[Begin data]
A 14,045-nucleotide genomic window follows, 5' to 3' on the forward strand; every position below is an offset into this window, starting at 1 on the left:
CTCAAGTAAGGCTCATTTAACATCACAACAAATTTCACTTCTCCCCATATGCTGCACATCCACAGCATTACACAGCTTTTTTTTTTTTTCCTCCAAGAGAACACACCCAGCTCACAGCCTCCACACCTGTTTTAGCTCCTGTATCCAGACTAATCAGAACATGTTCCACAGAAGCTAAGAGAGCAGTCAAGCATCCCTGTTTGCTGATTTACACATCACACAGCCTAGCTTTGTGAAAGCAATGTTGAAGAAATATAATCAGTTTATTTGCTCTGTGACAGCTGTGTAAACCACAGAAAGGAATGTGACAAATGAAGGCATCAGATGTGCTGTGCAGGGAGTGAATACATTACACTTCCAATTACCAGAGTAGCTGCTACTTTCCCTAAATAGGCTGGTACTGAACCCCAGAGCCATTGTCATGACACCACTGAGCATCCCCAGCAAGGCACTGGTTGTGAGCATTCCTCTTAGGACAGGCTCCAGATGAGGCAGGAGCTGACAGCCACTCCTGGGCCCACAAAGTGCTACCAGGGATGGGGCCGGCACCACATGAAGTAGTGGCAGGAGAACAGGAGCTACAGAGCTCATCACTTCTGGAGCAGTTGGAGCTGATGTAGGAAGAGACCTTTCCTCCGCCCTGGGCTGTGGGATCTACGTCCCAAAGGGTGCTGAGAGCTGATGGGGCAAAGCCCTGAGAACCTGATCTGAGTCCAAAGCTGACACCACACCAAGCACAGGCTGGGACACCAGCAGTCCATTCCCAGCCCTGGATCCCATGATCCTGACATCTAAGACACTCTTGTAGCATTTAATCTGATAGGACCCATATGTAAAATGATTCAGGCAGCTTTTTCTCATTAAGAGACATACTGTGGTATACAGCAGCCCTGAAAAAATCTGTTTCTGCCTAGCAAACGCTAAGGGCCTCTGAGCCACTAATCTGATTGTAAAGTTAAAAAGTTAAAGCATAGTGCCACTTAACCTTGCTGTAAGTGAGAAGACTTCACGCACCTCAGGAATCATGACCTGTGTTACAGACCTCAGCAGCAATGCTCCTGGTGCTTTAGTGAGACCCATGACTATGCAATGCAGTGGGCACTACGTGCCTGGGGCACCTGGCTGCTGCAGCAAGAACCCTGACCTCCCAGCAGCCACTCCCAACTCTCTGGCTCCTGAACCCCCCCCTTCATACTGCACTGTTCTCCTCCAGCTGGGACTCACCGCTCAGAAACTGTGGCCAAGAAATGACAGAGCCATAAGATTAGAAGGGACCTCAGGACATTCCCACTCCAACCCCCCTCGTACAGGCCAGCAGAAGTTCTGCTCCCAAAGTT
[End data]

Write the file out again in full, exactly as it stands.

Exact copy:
A 14,045-nucleotide genomic window follows, 5' to 3' on the forward strand; every position below is an offset into this window, starting at 1 on the left:
CTCAAGTAAGGCTCATTTAACATCACAACAAATTTCACTTCTCCCCATATGCTGCACATCCACAGCATTACACAGCTTTTTTTTTTTTTCCTCCAAGAGAACACACCCAGCTCACAGCCTCCACACCTGTTTTAGCTCCTGTATCCAGACTAATCAGAACATGTTCCACAGAAGCTAAGAGAGCAGTCAAGCATCCCTGTTTGCTGATTTACACATCACACAGCCTAGCTTTGTGAAAGCAATGTTGAAGAAATATAATCAGTTTATTTGCTCTGTGACAGCTGTGTAAACCACAGAAAGGAATGTGACAAATGAAGGCATCAGATGTGCTGTGCAGGGAGTGAATACATTACACTTCCAATTACCAGAGTAGCTGCTACTTTCCCTAAATAGGCTGGTACTGAACCCCAGAGCCATTGTCATGACACCACTGAGCATCCCCAGCAAGGCACTGGTTGTGAGCATTCCTCTTAGGACAGGCTCCAGATGAGGCAGGAGCTGACAGCCACTCCTGGGCCCACAAAGTGCTACCAGGGATGGGGCCGGCACCACATGAAGTAGTGGCAGGAGAACAGGAGCTACAGAGCTCATCACTTCTGGAGCAGTTGGAGCTGATGTAGGAAGAGACCTTTCCTCCGCCCTGGGCTGTGGGATCTACGTCCCAAAGGGTGCTGAGAGCTGATGGGGCAAAGCCCTGAGAACCTGATCTGAGTCCAAAGCTGACACCACACCAAGCACAGGCTGGGACACCAGCAGTCCATTCCCAGCCCTGGATCCCATGATCCTGACATCTAAGACACTCTTGTAGCATTTAATCTGATAGGACCCATATGTAAAATGATTCAGGCAGCTTTTTCTCATTAAGAGACATACTGTGGTATACAGCAGCCCTGAAAAAATCTGTTTCTGCCTAGCAAACGCTAAGGGCCTCTGAGCCACTAATCTGATTGTAAAGTTAAAAAGTTAAAGCATAGTGCCACTTAACCTTGCTGTAAGTGAGAAGACTTCACGCACCTCAGGAATCATGACCTGTGTTACAGACCTCAGCAGCAATGCTCCTGGTGCTTTAGTGAGACCCATGACTATGCAATGCAGTGGGCACTACGTGCCTGGGGCACCTGGCTGCTGCAGCAAGAACCCTGACCTCCCAGCAGCCACTCCCAACTCTCTGGCTCCTGAACCCCCCCCTTCATACTGCACTGTTCTCCTCCAGCTGGGACTCACCGCTCAGAAACTGTGGCCAAGAAATGACAGAGCCATAAGATTAGAAGGGACCTCAGGACATTCCCACTCCAACCCCCCTCGTACAGGCCAGCAGAAGTTCTGCTCCCAAAGTT